When it comes to health practices, the lines written above appear to be the norm for most individuals. Some of us remember grandparents and parents trying to get us to take this vitamin or supplement, do this or that healthy thing, or saying “go outside, play in the yard and enjoy the fresh air.” Once we were old enough to ignore them, we did think that we were invincible. The world I grew up in of the 1950s and 1960s is not the world we have today. The level of pollution, depleted nutrients in the foods, rampant vitamin/mineral deficiencies, and electronic smog is higher than it has ever been. The prose above is what I have found is true for me. Over the last 65 years, the amount of nutrients in our foods have been reduced. A 2004 study of food nutritional value between 1950 to 1999 showed a statistically significant decline in the medians range, from 6% for protein to 38% for riboflavin.1 This study has been further confirmed by other studies in Europe.2 This is further complicated by the herbicides and pesticides that have, at this point, touched every person in the civilized world, interfering in the metabolizing, absorbing, and retention, of the vitamins and minerals.3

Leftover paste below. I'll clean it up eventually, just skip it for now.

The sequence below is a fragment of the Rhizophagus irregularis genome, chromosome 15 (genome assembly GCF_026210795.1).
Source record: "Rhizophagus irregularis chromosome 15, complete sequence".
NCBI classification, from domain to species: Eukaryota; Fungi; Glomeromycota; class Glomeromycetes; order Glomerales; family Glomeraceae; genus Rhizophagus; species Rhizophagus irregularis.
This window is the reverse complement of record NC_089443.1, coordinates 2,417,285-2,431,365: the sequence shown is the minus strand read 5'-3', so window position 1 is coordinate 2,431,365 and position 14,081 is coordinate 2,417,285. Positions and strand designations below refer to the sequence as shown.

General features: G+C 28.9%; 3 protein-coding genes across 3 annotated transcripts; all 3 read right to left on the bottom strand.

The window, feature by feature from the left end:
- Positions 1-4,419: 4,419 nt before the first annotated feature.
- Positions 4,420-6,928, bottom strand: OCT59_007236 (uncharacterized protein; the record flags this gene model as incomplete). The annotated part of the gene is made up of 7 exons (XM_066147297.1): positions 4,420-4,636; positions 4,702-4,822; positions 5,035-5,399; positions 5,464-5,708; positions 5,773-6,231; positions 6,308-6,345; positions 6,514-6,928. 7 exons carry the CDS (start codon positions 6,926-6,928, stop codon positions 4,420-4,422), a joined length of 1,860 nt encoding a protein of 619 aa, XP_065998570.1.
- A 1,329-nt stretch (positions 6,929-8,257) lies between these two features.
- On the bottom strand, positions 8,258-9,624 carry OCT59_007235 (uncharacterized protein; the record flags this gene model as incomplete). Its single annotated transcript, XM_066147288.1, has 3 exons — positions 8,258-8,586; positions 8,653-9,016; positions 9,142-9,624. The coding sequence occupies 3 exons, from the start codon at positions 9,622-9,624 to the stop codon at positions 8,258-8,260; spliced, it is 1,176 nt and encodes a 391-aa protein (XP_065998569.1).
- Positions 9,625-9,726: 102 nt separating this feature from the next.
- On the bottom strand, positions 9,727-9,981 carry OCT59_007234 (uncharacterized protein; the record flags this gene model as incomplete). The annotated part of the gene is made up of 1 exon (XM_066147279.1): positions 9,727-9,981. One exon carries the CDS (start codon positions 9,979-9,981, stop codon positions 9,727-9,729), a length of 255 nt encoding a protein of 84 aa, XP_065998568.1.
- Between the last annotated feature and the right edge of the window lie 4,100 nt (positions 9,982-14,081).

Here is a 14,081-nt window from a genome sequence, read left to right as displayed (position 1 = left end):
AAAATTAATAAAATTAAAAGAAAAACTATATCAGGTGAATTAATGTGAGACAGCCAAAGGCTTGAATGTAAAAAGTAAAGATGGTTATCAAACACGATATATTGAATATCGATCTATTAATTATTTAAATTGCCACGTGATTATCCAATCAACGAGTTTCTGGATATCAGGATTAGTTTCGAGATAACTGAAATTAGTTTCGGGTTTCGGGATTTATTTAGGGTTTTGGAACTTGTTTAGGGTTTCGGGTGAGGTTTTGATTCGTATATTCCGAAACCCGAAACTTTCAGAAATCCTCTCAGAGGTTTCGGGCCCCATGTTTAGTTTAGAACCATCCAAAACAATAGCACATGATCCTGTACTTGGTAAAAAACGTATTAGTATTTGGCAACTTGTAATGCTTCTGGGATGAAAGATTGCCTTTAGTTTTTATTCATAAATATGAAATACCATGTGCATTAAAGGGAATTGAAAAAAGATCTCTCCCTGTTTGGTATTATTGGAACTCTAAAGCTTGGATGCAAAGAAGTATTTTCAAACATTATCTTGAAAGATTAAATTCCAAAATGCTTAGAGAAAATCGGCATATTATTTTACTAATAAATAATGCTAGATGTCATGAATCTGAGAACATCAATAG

What about the “go outside, play in the yard, and breath fresh air” command of our parents? Although some of this was not just for our health, but for our parents sanity, fresh air and being in nature have been proven to be beneficial to health.4 Even people with Attention Deficit Hyperactivity Disorder have been found to benefit from being in contact with nature.5 Health benefits are seen throughout the literature to see for both physical and emotional health.6 But is there more to it than just being in a natural setting? In the 1960s, there was the revolution of making shoes out of synthetic, insulating materials. Prior to that, leather (or skin) was used to make shoes. The leather was a conductive material. Prior to shoes, we were barefoot. Like it or not, we are bioelectrical/biochemical entities. It is not hard to understand that if we have electrical processes within us, we may be impacted by connection with a grounding source, specifically, the earth. The discovery of connection the with the earth stems back into ancient times, but we rediscovered it thanks to Clint Ober, a retired pioneer in cable television, in 1998. Since then, the benefits to reduce inflammation, promote healing, and calm emotions, has been documented in multiple peer-reviewed journals, and various case studies.7 8 One of the things I like about the earthing, or grounding approach is that it does not cost anything. You simply have to have bare skin in contact with the earth. Given the number of diseases that impact people’s lives through inflammation, the free treatment option of spending time barefoot outside or working in the garden using your hands in the soil to plant and care for plants would appear to be the best option to give healing a chance.
How about the play and activity? Our body has three fluid systems: cerebral spinal fluid, which is a slow leak in and leak out circulation; the vascular system, which includes the heart to pump blood; and the lymphatic system. The latter has no pump, except for the movement of the human body. Activity is the way that the fluid circulates. Besides this, there is a multitude of benefits from “going and playing outside.”